Archive for September, 2013
I’ve now written six books with wolves inside, five of which have a wolf on the cover, and two of which even have a wolf in the title.
Just last week, the wolfiest book of all was published. The Hungry Wolf is a retelling of all the best ‘daft wolf tries to eat clever lamb’ stories I could find, stunningly illustrated by Melanie Williamson.
But there are lots of wolves in my other books too:
There’s a helpful wolf in the last story in Girls, Goddesses and Giants, my recent collection of heroine stories.
There’s a smooth-talking sharp-toothed wolf in Little Red Riding Hood.
Sylvie, the rather snappy wolf girl, appears in both Wolf Notes, the second novel in the First Aid series, and Maze Running, the last of the series.
And I have a collection of Winter’s Tales coming out later this year (just in time for the first frost and snow!), which has a lovely lemon-yellow wolf on the cover and a howling wolf story inside.
There is no one other creature, apart from possibly 11 year old girls, that I have written about as often as I have written about wolves.
So what is it about wolves that draws me and so many other writers to them? (Many of my favourite kids’ books are about wolves, like Michelle Paver’s Wolf Brother, or werewolves, like Roy Gill’s Daemon Parallel… To save me listing lots more, here are seven of my favourite wolf books for adults from the Scottish Book Trust website…)
So, what is it about wolves?
There are many theories about people’s fascination with wolves, but I think I know why I’m drawn as a writer to stories about wolves, why I love retelling ancient wolf stories and creating new wolf stories.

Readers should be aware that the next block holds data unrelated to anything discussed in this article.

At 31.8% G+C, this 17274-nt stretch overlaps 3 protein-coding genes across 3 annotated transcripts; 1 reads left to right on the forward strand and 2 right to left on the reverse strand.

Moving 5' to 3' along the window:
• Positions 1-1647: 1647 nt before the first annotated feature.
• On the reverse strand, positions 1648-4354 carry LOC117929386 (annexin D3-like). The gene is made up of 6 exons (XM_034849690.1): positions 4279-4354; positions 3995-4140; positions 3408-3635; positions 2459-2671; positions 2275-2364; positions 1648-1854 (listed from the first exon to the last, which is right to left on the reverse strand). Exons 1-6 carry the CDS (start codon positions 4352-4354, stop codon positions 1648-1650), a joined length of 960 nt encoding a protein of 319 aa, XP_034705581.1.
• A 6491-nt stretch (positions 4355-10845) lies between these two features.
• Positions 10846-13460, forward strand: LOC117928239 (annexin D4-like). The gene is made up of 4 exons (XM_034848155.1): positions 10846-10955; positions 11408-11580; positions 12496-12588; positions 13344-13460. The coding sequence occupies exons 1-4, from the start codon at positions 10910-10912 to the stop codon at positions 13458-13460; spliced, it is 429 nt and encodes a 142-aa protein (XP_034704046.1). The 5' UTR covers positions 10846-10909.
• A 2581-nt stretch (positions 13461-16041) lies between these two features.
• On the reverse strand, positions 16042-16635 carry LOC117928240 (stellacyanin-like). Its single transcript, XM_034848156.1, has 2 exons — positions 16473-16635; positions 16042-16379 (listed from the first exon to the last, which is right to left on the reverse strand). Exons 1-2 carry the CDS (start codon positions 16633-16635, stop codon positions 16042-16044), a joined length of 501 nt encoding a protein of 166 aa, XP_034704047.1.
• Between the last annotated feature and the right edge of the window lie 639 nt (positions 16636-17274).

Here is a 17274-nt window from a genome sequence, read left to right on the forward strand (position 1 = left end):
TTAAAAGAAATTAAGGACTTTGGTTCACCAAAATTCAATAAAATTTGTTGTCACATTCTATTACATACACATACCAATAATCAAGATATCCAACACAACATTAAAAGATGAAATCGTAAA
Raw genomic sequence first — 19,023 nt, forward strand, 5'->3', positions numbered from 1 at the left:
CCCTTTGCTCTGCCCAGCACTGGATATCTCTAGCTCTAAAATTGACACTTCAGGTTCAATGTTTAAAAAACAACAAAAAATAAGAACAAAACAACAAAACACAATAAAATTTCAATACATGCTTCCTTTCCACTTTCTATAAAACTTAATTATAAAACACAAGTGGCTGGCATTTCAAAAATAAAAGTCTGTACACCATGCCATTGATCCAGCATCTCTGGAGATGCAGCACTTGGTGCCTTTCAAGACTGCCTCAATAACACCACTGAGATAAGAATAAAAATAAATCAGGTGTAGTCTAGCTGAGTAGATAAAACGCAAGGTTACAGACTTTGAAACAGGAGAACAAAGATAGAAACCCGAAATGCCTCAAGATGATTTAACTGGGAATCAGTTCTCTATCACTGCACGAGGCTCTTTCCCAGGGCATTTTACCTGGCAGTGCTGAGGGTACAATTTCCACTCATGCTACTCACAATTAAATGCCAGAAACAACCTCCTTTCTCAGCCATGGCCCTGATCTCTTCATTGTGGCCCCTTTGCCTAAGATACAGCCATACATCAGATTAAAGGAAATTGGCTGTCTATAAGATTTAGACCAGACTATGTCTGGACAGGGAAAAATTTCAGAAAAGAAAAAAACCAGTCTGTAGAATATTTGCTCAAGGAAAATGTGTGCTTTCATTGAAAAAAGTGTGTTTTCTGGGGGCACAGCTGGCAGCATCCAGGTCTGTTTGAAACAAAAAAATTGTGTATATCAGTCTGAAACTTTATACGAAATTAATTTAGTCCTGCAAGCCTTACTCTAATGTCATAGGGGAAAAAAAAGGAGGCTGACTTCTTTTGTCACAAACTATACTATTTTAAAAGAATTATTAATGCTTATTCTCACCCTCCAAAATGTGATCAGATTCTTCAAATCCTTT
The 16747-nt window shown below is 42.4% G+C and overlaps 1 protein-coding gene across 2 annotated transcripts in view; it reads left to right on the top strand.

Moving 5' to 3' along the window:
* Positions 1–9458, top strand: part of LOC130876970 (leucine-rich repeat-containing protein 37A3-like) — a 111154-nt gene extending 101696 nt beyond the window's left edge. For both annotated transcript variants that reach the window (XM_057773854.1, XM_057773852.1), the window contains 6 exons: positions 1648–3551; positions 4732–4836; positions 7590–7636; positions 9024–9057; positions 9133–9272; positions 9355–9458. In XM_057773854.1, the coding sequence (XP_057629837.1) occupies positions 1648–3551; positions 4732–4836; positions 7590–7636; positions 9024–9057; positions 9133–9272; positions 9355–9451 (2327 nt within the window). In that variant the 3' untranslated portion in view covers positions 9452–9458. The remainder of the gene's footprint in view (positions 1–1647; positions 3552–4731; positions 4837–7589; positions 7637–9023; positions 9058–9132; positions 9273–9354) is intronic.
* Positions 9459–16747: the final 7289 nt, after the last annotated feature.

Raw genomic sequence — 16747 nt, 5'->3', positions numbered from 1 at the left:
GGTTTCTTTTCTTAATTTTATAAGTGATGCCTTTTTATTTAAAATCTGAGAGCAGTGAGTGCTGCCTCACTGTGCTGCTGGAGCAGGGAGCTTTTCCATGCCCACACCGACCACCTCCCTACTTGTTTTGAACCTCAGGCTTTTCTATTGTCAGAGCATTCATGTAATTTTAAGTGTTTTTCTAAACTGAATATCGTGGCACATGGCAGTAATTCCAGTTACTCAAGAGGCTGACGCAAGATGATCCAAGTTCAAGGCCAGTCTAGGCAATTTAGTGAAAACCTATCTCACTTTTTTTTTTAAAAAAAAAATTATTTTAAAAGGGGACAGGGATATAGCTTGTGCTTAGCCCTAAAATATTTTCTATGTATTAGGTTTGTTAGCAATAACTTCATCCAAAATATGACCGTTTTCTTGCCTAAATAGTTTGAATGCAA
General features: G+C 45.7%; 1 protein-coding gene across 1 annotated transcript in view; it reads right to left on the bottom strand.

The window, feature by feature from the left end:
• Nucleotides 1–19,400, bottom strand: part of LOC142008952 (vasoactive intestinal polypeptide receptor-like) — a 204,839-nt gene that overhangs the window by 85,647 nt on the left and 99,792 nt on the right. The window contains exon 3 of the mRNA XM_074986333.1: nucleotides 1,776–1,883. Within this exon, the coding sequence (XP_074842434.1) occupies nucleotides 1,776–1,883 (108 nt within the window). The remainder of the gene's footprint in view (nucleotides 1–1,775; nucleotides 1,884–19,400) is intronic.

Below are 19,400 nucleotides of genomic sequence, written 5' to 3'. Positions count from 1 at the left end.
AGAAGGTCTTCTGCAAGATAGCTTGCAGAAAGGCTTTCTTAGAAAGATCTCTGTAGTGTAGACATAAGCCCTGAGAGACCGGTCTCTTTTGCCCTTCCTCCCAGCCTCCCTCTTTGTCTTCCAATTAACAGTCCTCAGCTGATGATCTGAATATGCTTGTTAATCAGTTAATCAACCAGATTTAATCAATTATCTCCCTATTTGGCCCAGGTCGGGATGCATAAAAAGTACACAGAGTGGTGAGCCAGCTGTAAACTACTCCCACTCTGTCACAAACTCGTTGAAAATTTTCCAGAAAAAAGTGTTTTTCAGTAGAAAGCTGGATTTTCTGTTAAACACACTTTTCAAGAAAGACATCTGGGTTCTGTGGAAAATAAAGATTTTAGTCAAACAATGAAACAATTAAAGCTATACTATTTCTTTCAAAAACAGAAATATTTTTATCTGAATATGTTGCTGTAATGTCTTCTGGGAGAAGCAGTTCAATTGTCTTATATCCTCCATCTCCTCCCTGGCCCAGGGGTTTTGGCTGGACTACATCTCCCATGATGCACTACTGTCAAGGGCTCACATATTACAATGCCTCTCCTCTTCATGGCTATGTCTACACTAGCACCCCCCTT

Wolves are both cool and scary. They are beautiful creatures, but they are also dangerous. And what’s so handy for writers is that EVERYONE has a reaction to wolves. Wolves are story shorthand for lots of useful, dramatic things. We don’t need to explain wolves. So wolves are a bit like dragons, which are also fascinating, beautiful and very dangerous. Perhaps wolves are the real world equivalent of dragons…
In stories, wolves can be equally convincing and equally useful to the plot as either a friend or an enemy (or, like Sylvie in Wolf Notes, as a mix of both.) So wolves can be tricksters: never entirely trustworthy, just as likely to be a baddie as a goodie, and very likely to move the story in unpredictable ways. That’s why one of my favourite mythical wolves is Fenrir, the son of Viking trickster god Loki.
One of the reasons I tell so many wolf stories is that so many cultures tell wolf stories. Almost every part of the world has had wolves as a main predator at some time, so wolves appear in lots of stories. This is another similarity between wolves and dragons, which are also an almost universal story baddie. (I know Irish dragon stories and Chinese dragon stories, Greek dragon stories and Scandinavian dragon stories; but I also know native American wolf stories and Viking wolf stories, Scottish wolf stories and Sanskrit wolf stories.) It is fascinating to see how the role and character of the wolf changes across cultures: almost always a baddie in Europe, often a wise goodie in native American culture.
I have a personal reason for feeling strongly about wolf stories too. I used to be scared of dogs, ‘cross the road if a dog was walking towards me on a lead’ type scared. Then I spent months researching wolves’ social organisation and intelligence for Wolf Notes. Once I understood a bit about wolves, I suddenly realised that I understood a bit about dogs too – mainly that they weren’t remotely interested in me because I was neither another dog nor their owner / pack leader – so I stopped being scared of them. Which just shows that writing books about wolves can change your life.
So, now I have six wolf books on my shelves. I wonder what wolf I will write next…
What animal are you particularly drawn to writing (or reading) about, and do you know why?
a pack of wolves